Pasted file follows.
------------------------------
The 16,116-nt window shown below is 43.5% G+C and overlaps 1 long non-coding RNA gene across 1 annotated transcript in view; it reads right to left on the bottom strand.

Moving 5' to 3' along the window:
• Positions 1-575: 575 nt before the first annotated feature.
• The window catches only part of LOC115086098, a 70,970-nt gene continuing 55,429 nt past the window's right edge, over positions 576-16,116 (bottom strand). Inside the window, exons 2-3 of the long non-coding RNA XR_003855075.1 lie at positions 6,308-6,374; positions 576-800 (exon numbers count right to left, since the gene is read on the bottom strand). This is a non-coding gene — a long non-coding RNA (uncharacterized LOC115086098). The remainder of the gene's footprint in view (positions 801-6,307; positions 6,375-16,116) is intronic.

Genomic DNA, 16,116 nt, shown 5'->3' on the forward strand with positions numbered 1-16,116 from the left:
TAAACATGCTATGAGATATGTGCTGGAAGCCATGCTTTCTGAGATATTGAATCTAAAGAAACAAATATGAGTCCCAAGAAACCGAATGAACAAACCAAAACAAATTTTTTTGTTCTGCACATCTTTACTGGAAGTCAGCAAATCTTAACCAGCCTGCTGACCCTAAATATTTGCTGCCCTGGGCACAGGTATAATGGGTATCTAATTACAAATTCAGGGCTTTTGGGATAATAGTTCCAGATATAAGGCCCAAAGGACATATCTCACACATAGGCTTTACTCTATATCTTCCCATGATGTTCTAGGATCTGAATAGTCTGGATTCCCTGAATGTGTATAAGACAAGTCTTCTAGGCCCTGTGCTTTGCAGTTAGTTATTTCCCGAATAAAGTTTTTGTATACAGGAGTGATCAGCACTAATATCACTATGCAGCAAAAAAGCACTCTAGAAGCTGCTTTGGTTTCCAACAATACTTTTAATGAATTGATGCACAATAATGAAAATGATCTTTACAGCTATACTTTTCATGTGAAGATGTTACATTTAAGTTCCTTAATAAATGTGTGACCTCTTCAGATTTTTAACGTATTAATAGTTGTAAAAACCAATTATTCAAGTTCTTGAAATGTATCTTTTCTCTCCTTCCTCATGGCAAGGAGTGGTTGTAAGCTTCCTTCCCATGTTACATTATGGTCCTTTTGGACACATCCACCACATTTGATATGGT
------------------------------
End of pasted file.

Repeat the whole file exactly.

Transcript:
The 16,116-nt window shown below is 43.5% G+C and overlaps 1 long non-coding RNA gene across 1 annotated transcript in view; it reads right to left on the bottom strand.

Moving 5' to 3' along the window:
• Positions 1-575: 575 nt before the first annotated feature.
• The window catches only part of LOC115086098, a 70,970-nt gene continuing 55,429 nt past the window's right edge, over positions 576-16,116 (bottom strand). Inside the window, exons 2-3 of the long non-coding RNA XR_003855075.1 lie at positions 6,308-6,374; positions 576-800 (exon numbers count right to left, since the gene is read on the bottom strand). This is a non-coding gene — a long non-coding RNA (uncharacterized LOC115086098). The remainder of the gene's footprint in view (positions 801-6,307; positions 6,375-16,116) is intronic.

Genomic DNA, 16,116 nt, shown 5'->3' on the forward strand with positions numbered 1-16,116 from the left:
TAAACATGCTATGAGATATGTGCTGGAAGCCATGCTTTCTGAGATATTGAATCTAAAGAAACAAATATGAGTCCCAAGAAACCGAATGAACAAACCAAAACAAATTTTTTTGTTCTGCACATCTTTACTGGAAGTCAGCAAATCTTAACCAGCCTGCTGACCCTAAATATTTGCTGCCCTGGGCACAGGTATAATGGGTATCTAATTACAAATTCAGGGCTTTTGGGATAATAGTTCCAGATATAAGGCCCAAAGGACATATCTCACACATAGGCTTTACTCTATATCTTCCCATGATGTTCTAGGATCTGAATAGTCTGGATTCCCTGAATGTGTATAAGACAAGTCTTCTAGGCCCTGTGCTTTGCAGTTAGTTATTTCCCGAATAAAGTTTTTGTATACAGGAGTGATCAGCACTAATATCACTATGCAGCAAAAAAGCACTCTAGAAGCTGCTTTGGTTTCCAACAATACTTTTAATGAATTGATGCACAATAATGAAAATGATCTTTACAGCTATACTTTTCATGTGAAGATGTTACATTTAAGTTCCTTAATAAATGTGTGACCTCTTCAGATTTTTAACGTATTAATAGTTGTAAAAACCAATTATTCAAGTTCTTGAAATGTATCTTTTCTCTCCTTCCTCATGGCAAGGAGTGGTTGTAAGCTTCCTTCCCATGTTACATTATGGTCCTTTTGGACACATCCACCACATTTGATATGGT